-Please talk to your healthcare provider about getting vaccinated and please do not get your vaccine information from social media, a political candidate or cable news outlets. The vaccines are working. As of today, 90% of hospitalized COVID patients are unvaccinated at my facility. That should be all the proof you need of their efficacy. In addition, if you think you may have contracted COVID, talk to your doctor early, as there are treatments available now that could prevent severe illness and/or hospitalization.
-Please wear a mask while in public and if you are a high-risk individual you consider using an n95 mask. Please stop saying that masks do not work. They do work and if they did not work a lot more frontline healthcare workers would have passed away, as that is all we wear at work. Maybe you could say, “an n95 mask is very effective at preventing the spread but I don’t trust a cloth mask” instead of just saying masks do not work (or worse).
-Please just be careful and avoid unnecessary risks for a little while longer. Trust me, you do not want to have to go to the hospital right now. We should all be avoiding large indoor crowds at this time.
-Please know that your words matter, especially if you are a public figure. If you are a politician or an aspiring politician and you have devoted your voice to being simply anti-mask and anti-lockdown then you are a part of the problem. You can promote mask wearing without being in favor of a mask mandate. You can encourage social-distancing without being in favor of lockdowns. You can support personal freedom while also promoting a healthy respect for this virus.
It truly breaks my heart that such a large percentage of my community is actively spreading misinformation about COVID and working so incredibly hard to do the exact opposite of what the medical community is advising. If you were diagnosed with cancer would you seek treatment advice from Facebook? If you got into a horrible car accident would you not go to the hospital and do what the doctors and nurses told you to do in order to recover? If you caught community-acquired pneumonia and ended up on a ventilator would you want your family members to take advice from a doctor or someone running for the United States Senate? Oklahoma, we are better than this and we can get through this if we all work together. You can still be actively engaged in preserving your personal freedoms without downplaying this virus, spreading misinformation and actively going against the medical advice of educated and experienced scientists and medical professionals. I do not want to see one more person on life support because they thought it would not happen to them or because they did not want to be a “sheep.”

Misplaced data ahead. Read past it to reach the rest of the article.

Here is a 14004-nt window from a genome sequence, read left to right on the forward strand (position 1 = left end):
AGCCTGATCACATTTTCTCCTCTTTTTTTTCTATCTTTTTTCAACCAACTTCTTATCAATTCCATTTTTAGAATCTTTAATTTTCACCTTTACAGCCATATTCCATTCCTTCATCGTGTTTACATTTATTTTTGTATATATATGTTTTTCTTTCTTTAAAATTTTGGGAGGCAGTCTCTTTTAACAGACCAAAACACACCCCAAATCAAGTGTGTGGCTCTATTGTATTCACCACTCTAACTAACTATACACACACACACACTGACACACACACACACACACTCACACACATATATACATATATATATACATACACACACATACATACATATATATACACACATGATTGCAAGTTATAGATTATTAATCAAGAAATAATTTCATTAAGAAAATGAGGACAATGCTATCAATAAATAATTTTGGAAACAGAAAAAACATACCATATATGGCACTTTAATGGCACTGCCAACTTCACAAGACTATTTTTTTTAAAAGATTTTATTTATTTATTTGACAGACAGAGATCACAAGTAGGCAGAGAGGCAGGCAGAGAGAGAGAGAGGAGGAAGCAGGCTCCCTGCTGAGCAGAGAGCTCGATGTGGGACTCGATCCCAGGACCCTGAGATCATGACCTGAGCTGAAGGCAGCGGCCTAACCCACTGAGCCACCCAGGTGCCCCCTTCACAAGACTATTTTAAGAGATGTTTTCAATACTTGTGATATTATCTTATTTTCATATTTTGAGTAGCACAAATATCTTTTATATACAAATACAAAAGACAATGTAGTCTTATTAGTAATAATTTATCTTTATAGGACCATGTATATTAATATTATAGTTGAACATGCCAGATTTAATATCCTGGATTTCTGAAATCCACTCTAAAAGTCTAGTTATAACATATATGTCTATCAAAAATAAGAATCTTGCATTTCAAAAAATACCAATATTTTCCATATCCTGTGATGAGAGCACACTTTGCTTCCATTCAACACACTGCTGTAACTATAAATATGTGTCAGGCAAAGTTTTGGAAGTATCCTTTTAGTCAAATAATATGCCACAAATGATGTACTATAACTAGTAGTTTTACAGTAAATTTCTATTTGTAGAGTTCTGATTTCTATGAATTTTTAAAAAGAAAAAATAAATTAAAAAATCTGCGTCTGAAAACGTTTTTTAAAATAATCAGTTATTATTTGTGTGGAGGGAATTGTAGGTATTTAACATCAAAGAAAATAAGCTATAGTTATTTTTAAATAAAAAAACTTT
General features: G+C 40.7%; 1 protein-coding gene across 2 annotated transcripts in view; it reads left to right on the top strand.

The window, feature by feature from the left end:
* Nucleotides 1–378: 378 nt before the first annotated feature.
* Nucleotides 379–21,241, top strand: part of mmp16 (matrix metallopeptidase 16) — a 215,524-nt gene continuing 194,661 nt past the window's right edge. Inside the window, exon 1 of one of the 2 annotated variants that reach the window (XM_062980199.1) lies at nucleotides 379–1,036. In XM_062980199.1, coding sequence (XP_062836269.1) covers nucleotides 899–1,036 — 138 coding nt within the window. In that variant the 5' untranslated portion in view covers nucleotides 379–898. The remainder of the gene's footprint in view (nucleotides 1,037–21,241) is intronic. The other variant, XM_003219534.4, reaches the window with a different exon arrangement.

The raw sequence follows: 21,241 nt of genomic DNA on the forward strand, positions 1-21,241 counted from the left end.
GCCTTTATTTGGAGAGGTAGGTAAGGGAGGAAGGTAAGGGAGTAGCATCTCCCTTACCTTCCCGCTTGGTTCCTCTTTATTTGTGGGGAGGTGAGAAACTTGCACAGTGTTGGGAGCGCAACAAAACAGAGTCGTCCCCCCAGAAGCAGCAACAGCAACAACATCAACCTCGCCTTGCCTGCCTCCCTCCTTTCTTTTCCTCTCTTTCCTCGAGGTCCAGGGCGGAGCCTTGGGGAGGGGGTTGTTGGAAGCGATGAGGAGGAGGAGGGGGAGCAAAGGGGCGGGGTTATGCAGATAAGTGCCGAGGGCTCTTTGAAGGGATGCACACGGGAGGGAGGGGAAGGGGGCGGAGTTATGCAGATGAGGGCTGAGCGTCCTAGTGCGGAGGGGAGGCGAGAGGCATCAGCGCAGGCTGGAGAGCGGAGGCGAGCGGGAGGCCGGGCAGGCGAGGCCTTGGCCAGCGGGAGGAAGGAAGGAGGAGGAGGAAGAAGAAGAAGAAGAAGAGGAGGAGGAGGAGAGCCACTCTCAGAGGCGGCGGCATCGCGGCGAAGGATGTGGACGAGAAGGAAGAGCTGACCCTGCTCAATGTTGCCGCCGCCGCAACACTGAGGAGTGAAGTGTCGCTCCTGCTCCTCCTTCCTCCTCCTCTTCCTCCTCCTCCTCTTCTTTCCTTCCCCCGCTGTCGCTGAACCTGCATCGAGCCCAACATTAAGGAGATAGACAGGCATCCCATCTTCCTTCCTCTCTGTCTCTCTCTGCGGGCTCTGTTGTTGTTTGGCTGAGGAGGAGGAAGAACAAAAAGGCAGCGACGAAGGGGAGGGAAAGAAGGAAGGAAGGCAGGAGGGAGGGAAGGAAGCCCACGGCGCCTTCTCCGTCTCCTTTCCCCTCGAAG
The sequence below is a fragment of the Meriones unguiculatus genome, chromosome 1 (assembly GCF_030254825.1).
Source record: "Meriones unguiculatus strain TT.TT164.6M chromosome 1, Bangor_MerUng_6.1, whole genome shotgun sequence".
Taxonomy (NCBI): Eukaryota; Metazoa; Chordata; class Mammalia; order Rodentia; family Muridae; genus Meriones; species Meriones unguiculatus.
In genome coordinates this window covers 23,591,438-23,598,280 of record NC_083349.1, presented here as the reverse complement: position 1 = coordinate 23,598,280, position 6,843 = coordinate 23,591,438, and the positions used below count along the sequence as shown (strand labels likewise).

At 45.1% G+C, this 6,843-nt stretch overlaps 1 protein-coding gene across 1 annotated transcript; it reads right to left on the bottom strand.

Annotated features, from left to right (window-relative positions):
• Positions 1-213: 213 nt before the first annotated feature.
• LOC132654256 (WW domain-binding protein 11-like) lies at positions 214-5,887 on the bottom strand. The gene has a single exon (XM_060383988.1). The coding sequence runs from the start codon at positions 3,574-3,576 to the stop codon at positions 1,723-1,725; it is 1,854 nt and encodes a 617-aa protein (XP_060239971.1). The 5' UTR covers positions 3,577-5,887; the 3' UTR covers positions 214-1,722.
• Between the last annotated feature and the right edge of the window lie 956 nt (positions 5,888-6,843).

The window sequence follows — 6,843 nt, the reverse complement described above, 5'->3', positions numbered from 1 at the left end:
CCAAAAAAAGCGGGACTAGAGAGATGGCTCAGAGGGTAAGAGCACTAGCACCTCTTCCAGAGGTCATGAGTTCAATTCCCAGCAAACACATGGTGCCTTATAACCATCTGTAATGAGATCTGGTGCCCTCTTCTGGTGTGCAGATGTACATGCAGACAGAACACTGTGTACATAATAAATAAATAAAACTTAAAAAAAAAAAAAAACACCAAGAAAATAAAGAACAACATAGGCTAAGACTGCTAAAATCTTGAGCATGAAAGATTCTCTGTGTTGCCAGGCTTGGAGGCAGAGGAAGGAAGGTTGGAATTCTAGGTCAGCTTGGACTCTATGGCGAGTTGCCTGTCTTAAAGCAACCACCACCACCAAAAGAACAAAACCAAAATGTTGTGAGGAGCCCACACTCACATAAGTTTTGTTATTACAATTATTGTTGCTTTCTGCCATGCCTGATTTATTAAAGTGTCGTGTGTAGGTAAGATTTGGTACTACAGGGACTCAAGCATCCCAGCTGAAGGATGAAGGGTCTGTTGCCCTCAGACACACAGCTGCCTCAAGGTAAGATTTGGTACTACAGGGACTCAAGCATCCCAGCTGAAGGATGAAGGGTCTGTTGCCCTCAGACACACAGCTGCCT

Honestly, I (like many of my colleagues) am questioning my future in healthcare. I just don’t know if I can go through this again. It is too tragic. I have suffered depression and PTSD from what I’ve witnessed over the last 18 months. I don’t know if I can continue to work in a career where a good percentage of the public is actively working against me. Why should I? Why should I continue to risk my own mental and physical health to care for people who do not believe that COVID is real? When I became a nurse I signed up to help those in my community who needed it most. I can understand addiction, I feel for people who make a momentary horrific mistake and severely injure themselves or others. I understand that maintaining a healthy lifestyle for one’s entire existence is difficult and I understand that aging comes with a plethora of medical issues for most. I have always been filled with empathy for those patients. I have cried with them and lost sleep over them. However, I have completely run out of empathy. I have nothing left to give, especially when it all could have been avoided with a free and readily available vaccine. I have nothing left for those who mock people wearing masks and call it a “plandemic.” I am having a hard time caring for people who attend political rallies about personal freedom while openly joking about the threat of COVID.
Please talk with your doctor about getting vaccinated. Yes, you are correct, you could still get COVID. However, if you get vaccinated you will most likely avoid having to hold onto my hand as you gasp for air with your spouse, partner and/or family watching you pass away on an iPad screen.
An Exhausted Covid ICU Nurse